WILLIAMSTOWN -- Only 21 days after the start of Cricket Creek Farm's Kickstarter campaign to raise $85,000 to enhance the farm's operations, its goal has been achieved.

And the pledges keep on coming.

According to farm operator Topher Sabot, the campaign hit the magic number just after 2 p.m. Friday.

"It went better than we could have possibly imagined," he said.

The campaign had 30 days to hit the $85,000 goal. If unsuccessful, the farm would not have received any of the pledged donations. But now, with a few more days to go before the campaign ends, more donations are still being made.

By Saturday afternoon, donors had pledged $92,500. The campaign ends on March 30.

"It is unexpected to see such support," Sabot said. "We work really hard here, and it is so validating to see the community come forward. It's been really amazing."

This has been a three-year process during which the farm's owners have been studying farm finance and operations. Sabot and co-operator Suzy Konecky have determined that although Cricket Creek has been operating at a loss for the past few years, with a modest new revenue stream and reduced energy costs, the farm can be financially sustainable.

The plan is to renovate and upgrade the second story of the stone barn for use as community space and special event rentals, and to invest in enough solar power to reduce the cost of energy needed to refrigerate the farm's dairy products and supplies.


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The barn is big enough to hold special events like weddings, birthdays or anniversary parties, as well as community meetings and events. The plan is to install a new roof, insulation, a sprinkler system, as well as sliding glass doors and an exterior deck that will feature dazzling views of Mount Greylock and the surrounding farm country. There will also be picture windows and other features to capitalize on the views. The revenue from party rentals would help fuel the farm's operations.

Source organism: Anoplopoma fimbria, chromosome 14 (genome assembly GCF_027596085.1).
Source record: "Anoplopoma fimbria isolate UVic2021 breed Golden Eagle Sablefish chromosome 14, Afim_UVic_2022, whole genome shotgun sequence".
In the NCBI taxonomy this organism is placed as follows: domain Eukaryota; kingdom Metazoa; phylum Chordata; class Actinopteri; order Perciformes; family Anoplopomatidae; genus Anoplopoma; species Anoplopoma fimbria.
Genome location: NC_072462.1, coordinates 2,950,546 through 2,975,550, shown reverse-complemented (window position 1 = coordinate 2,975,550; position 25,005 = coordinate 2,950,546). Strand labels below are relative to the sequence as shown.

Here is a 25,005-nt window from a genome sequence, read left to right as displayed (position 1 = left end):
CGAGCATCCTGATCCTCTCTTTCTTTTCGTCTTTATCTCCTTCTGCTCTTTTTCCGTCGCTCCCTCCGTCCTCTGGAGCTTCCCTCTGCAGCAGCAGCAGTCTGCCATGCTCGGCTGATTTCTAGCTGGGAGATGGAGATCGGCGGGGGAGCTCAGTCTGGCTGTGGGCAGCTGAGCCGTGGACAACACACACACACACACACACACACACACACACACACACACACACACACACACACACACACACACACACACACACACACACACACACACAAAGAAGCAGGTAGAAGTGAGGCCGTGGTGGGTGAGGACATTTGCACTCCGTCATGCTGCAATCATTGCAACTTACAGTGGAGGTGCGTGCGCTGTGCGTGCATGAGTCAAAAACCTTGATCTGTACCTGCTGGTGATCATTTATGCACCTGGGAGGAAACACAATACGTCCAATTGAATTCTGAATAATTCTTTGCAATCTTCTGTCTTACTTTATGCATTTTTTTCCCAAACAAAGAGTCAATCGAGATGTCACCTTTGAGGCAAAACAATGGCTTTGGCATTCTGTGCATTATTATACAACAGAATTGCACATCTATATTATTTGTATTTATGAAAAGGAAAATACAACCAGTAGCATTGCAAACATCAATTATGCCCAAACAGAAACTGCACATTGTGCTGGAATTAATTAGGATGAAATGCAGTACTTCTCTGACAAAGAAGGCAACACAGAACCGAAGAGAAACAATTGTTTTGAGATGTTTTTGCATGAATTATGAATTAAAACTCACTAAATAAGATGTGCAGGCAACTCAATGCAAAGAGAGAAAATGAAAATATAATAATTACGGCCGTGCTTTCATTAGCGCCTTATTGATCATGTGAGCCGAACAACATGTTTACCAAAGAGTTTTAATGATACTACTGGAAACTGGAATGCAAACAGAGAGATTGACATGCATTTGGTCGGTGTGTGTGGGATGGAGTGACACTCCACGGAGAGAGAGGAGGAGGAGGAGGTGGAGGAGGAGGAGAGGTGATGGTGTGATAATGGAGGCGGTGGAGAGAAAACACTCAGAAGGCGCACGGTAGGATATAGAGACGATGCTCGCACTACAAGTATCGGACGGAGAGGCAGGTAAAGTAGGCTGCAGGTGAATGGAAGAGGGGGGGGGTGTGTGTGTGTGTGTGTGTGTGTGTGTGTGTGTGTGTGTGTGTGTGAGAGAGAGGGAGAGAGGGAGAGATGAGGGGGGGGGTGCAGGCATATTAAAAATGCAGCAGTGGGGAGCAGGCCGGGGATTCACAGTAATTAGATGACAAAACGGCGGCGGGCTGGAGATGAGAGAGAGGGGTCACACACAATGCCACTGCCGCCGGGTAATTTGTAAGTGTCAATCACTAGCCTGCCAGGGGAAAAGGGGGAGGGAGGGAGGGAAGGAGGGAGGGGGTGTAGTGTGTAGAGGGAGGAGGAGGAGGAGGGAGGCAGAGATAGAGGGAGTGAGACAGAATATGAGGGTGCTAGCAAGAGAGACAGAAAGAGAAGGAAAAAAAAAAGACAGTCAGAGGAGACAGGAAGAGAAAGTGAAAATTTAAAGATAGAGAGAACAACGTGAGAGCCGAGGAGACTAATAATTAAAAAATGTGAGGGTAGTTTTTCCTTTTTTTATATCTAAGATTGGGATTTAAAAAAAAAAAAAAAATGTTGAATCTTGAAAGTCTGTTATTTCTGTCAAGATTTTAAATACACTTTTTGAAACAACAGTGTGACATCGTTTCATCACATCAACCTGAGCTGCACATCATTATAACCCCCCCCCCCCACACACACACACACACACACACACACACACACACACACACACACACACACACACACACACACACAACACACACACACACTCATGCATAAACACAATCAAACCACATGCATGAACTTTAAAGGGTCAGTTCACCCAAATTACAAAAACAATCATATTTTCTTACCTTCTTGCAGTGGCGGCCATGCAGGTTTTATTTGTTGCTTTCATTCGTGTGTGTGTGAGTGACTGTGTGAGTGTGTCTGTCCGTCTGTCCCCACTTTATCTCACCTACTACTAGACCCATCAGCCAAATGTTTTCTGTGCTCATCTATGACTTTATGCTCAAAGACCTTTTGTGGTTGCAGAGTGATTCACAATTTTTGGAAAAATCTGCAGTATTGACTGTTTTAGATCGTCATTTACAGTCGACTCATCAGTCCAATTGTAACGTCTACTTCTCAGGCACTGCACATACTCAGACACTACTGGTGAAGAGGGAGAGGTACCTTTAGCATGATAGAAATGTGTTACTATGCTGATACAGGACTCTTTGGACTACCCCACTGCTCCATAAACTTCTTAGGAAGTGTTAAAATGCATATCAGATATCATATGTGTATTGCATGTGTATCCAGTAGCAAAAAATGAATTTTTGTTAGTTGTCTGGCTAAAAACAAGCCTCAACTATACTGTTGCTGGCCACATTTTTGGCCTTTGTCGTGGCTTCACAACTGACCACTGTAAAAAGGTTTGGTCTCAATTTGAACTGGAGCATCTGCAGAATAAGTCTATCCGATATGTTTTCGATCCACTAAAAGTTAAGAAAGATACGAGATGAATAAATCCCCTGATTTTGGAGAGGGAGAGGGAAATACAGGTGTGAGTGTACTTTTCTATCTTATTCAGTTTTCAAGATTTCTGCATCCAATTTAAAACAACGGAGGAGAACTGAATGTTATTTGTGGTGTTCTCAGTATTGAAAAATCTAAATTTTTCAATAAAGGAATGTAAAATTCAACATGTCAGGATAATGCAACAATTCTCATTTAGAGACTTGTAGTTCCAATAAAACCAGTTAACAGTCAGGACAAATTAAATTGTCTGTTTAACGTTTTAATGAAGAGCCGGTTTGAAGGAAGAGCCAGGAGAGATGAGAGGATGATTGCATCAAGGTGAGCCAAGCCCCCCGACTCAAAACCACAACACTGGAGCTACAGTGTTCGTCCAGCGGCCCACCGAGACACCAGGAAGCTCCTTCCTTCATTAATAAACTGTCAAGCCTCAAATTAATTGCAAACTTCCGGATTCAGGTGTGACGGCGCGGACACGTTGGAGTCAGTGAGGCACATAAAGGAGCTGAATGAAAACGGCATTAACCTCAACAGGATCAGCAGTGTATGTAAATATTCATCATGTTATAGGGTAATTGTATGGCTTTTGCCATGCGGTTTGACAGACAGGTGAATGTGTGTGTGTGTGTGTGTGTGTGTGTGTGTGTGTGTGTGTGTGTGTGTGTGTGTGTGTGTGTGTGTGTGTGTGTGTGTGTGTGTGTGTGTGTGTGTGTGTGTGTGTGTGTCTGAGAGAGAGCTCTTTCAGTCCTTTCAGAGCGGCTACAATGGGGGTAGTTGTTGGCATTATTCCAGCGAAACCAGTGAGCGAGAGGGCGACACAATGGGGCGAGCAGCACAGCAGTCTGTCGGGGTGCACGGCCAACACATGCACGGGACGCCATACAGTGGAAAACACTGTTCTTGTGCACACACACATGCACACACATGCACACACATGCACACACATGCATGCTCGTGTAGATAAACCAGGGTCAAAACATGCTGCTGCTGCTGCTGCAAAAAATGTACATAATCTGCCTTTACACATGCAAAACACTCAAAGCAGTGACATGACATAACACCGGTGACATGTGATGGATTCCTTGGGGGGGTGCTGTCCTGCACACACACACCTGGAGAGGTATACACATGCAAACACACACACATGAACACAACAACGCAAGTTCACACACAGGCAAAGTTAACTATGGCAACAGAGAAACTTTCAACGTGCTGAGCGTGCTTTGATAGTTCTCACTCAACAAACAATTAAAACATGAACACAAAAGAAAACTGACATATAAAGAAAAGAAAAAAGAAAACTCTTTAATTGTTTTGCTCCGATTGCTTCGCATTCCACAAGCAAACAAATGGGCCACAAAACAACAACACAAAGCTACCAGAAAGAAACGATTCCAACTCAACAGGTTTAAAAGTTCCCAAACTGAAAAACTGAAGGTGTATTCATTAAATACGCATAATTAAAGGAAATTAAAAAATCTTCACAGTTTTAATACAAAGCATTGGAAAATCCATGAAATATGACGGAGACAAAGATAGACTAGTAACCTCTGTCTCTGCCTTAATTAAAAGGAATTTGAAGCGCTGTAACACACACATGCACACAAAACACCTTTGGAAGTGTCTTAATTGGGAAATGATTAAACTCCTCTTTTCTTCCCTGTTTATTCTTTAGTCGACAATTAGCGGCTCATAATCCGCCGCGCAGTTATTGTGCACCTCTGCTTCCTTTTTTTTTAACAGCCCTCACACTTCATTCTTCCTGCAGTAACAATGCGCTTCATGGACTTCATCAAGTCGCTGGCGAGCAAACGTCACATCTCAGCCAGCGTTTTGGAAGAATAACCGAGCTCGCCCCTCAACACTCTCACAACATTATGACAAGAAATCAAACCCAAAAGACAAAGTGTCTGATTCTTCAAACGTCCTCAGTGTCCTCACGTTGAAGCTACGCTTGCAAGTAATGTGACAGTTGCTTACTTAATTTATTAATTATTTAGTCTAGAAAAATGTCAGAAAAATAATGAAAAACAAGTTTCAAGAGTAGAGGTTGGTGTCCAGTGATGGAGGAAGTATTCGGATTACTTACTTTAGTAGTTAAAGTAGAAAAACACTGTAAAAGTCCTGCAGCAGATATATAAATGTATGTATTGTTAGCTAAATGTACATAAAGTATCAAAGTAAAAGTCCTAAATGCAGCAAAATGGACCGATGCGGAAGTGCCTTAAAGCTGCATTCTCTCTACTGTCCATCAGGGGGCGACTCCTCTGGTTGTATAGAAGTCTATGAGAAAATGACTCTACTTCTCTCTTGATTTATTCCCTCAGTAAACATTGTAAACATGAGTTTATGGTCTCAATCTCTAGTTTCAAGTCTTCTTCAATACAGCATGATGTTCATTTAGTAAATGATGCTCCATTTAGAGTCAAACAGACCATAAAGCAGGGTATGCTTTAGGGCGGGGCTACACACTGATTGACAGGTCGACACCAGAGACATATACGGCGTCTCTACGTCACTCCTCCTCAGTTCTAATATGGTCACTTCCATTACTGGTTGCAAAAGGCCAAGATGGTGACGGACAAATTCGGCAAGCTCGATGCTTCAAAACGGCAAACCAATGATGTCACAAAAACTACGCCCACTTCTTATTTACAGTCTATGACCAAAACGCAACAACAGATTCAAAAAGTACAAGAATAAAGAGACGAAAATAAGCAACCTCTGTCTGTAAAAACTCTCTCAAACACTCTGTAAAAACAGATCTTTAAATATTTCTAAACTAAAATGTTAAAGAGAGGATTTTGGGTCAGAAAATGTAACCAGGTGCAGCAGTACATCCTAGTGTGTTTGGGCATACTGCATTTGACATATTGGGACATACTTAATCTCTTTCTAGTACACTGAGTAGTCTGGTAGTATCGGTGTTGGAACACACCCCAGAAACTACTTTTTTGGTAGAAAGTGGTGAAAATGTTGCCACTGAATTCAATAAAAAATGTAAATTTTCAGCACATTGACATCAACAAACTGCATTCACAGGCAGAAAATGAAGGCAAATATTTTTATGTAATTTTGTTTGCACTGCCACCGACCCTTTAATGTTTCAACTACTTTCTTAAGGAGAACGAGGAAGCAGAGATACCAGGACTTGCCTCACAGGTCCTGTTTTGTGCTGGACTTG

Then there is the plan to install solar panels to reduce the significant cost of refrigeration -- the highest energy need on a dairy farm.

So far, Sabot noted, they have raised enough money to complete the barn project and install a solar hot water system. Any money raised over the goal will go toward solar photovoltaic panels to generate electricity.

Sabot said most of the donations, about 90 percent, came from local residents and people with some sort of connection to the farm. Other donors are from further away. Sabot noted that there were donor parties in San Francisco and Los Angeles, and three donors from England who "just believe in the idea of community farming."

Sabot said the community will share in the results of the campaign.

"We feel like we owe the community, so we'll pay that back by doing the best we can," he said.

Folks can join the campaign at the Cricket Creek Farm website: www.cricketcreekfarm.com.

To reach Scott Stafford:
sstafford@berkshireeagle.com
On Twitter: @BE_SStafford